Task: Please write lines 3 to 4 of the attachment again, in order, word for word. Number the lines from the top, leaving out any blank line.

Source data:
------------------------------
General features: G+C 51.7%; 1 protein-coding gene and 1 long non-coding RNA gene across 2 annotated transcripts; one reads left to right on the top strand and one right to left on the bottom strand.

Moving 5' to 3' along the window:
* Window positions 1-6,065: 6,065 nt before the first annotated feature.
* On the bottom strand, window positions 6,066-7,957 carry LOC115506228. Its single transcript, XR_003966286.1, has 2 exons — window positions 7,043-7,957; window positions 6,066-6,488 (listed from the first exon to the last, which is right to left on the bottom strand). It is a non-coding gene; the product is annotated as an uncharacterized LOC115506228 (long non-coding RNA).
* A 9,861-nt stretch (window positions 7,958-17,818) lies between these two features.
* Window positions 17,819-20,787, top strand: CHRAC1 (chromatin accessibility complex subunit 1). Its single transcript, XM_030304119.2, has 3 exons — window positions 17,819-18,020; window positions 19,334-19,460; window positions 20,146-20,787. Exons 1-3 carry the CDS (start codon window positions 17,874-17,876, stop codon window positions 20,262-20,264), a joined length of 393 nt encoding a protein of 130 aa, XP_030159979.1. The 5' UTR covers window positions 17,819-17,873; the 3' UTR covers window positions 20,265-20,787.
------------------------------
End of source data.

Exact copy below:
* Window positions 1-6,065: 6,065 nt before the first annotated feature.
* On the bottom strand, window positions 6,066-7,957 carry LOC115506228. Its single transcript, XR_003966286.1, has 2 exons — window positions 7,043-7,957; window positions 6,066-6,488 (listed from the first exon to the last, which is right to left on the bottom strand). It is a non-coding gene; the product is annotated as an uncharacterized LOC115506228 (long non-coding RNA).